Apple Inc. (NASDAQ:AAPL) has successfully and decisively averted what could have been a major face-off between the tech giant and the music industry.
Apple is planning to launch its Apple Music platform on June 30. Apple Music is designed to be the firm’s attempt to challenge and probably displace music streaming services such as Pandora and Spotify. The company hopes that its platform will be able to reimagine how people listen to and pay for music just as iTunes did in 2003.
Before now, Taylor Swift and other artists had been against free music services or even free-tiers such as the one offered by Spotify. Hence, Apple didn’t offer a free tier for Apple Music but the firm allowed subscribers a three-month free access. After the three-month free access, users will subscribe for $10 per month or $14.99 for a family plan that covers six people.
It sounds fair doesn’t it? The plan allows users to test the service for three months after which they must become paying customers or leave the platform. The only problem with the plan was that artists would be bearing the cost of Apple’s 3-month customer acquisition freemium.
Taylor Swift Reacts
Yesterday, Taylor Swift wrote an open letter to Apple in a blog on her Tumblr page. She says Apple didn’t think deeply on the decision to provide a free 3-month trial without paying royalties to artists. She says,
“I’m sure you are aware that Apple Music will be offering a free 3 month trial to anyone who signs up for the service. I’m not sure you know that Apple Music will not be paying writers, producers, or artists for those three months. I find it to be shocking, disappointing, and completely unlike this historically progressive and generous company.”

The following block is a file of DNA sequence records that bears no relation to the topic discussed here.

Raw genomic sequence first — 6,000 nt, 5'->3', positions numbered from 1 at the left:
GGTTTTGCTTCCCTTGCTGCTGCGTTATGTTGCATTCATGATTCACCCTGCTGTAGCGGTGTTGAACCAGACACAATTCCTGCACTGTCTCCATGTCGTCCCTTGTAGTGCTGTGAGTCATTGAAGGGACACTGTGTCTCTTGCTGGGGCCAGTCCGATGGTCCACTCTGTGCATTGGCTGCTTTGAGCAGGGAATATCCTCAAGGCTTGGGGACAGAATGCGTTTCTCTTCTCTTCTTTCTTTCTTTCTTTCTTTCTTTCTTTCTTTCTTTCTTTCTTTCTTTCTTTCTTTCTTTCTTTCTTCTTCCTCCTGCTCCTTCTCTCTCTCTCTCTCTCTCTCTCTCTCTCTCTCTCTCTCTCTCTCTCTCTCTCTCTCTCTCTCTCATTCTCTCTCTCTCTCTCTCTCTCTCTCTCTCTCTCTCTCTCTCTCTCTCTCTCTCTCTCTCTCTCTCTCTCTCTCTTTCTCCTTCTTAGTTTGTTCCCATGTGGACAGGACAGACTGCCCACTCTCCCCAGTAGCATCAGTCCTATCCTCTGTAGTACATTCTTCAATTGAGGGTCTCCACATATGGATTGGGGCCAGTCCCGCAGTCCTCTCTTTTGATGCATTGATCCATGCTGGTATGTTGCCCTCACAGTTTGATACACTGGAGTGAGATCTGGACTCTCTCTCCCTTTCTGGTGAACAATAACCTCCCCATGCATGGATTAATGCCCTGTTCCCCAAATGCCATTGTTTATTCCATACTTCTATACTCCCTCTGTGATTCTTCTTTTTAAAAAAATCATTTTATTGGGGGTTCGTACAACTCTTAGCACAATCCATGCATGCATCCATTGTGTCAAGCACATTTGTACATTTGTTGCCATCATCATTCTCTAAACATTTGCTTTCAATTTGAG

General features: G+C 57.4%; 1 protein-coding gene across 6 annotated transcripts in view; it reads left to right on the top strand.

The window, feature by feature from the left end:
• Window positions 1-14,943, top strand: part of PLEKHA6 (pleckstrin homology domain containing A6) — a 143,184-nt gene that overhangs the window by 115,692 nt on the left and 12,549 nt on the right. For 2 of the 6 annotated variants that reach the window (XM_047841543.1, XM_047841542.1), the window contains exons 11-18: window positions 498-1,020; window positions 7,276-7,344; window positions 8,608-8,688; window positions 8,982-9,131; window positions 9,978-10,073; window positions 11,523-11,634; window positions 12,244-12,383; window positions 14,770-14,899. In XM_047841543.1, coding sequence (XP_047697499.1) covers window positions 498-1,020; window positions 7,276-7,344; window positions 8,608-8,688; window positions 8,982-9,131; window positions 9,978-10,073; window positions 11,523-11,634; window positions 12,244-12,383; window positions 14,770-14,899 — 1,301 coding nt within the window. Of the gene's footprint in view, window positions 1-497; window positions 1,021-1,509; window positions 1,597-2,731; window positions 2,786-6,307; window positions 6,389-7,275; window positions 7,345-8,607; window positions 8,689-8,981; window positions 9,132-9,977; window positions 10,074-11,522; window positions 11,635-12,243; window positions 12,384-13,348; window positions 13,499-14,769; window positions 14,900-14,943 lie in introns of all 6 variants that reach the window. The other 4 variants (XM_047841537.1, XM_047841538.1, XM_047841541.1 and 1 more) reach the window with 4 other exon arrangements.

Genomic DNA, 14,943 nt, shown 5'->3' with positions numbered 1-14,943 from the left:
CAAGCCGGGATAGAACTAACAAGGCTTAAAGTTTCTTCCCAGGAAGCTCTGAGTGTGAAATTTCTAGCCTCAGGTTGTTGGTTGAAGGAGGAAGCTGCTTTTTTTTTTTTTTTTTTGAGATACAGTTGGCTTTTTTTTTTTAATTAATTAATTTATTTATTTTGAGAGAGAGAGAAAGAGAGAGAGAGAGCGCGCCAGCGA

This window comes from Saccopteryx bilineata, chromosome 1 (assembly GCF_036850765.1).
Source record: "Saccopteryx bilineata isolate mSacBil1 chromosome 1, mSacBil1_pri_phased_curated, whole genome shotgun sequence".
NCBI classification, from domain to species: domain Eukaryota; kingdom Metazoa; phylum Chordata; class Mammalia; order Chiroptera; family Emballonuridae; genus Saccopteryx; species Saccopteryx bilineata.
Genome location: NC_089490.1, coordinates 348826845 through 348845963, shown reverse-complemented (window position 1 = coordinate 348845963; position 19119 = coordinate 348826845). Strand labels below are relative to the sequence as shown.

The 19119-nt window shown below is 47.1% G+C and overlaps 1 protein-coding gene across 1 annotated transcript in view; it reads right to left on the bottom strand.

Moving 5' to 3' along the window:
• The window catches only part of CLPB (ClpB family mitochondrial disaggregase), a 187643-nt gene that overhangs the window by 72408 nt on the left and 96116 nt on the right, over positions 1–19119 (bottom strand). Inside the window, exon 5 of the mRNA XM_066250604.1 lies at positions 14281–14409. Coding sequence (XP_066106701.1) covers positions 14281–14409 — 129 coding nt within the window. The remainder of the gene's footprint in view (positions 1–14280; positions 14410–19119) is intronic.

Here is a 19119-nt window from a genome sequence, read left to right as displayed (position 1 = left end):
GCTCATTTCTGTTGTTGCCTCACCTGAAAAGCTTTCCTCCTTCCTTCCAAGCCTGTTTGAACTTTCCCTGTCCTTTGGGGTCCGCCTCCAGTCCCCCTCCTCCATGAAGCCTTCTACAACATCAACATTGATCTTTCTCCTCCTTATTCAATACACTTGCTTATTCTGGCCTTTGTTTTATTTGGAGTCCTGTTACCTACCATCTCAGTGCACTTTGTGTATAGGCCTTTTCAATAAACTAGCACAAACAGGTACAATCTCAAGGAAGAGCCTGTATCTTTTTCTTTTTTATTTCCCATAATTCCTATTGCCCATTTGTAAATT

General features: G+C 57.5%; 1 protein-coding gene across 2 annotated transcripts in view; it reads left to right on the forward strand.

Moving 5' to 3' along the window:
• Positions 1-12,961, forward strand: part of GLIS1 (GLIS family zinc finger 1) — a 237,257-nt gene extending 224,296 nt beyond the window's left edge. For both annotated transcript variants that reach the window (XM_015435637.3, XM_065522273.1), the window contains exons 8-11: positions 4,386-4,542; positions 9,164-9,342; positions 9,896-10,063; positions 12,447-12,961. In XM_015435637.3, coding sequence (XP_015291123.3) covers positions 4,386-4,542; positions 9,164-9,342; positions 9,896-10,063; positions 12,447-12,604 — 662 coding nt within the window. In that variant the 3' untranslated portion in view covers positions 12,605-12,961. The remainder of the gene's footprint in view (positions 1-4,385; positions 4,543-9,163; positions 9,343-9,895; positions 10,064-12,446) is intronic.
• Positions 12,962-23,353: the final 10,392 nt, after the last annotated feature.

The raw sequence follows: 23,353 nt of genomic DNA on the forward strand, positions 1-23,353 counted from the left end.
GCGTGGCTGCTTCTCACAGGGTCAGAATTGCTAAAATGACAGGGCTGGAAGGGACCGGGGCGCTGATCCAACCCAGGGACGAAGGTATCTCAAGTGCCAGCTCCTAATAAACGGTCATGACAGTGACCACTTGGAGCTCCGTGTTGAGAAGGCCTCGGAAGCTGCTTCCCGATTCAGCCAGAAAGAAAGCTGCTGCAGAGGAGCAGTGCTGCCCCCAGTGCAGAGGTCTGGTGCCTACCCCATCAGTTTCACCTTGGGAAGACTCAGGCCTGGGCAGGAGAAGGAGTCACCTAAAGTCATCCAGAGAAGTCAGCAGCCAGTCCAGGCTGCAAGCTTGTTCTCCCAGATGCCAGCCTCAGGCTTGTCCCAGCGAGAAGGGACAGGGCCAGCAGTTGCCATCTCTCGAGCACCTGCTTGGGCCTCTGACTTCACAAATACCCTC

Early this morning, Eddy Cue, Apple’s senior vice president for internet services responded in a series of tweets that Apple has reconsidered its position.
Why Apple Listened
The first reason Apple listened to Taylor Swift was that the firm really wants to get Apple Music rolling. Apple doesn’t really need the potential revenue (if any) from Apple Music. The company only wants to include Apple Music in every iPhone in order to give consumers a better experience on the phone. A better experience with an Apple product makes consumers loyal to the brand. Their loyalty will encourage them to buy additional Apple products such as iPads, Macs and Apple Watches.
Secondly, Apple likes to keep public opinion on its side and Ms. Swift has a huge following. She has about 60M followers on Twitter and her “1989” album sold about 1.3M copies in the first week. A protracted public battle would have people debating the pros and cons of Apple’s decision. In the long run, Apple would have been on the losing end because many people would have wondered why it wants artists to suffer despite its bulging financial muscle. Instead, Apple Music changed its position and will pay the royalties the artists have earned.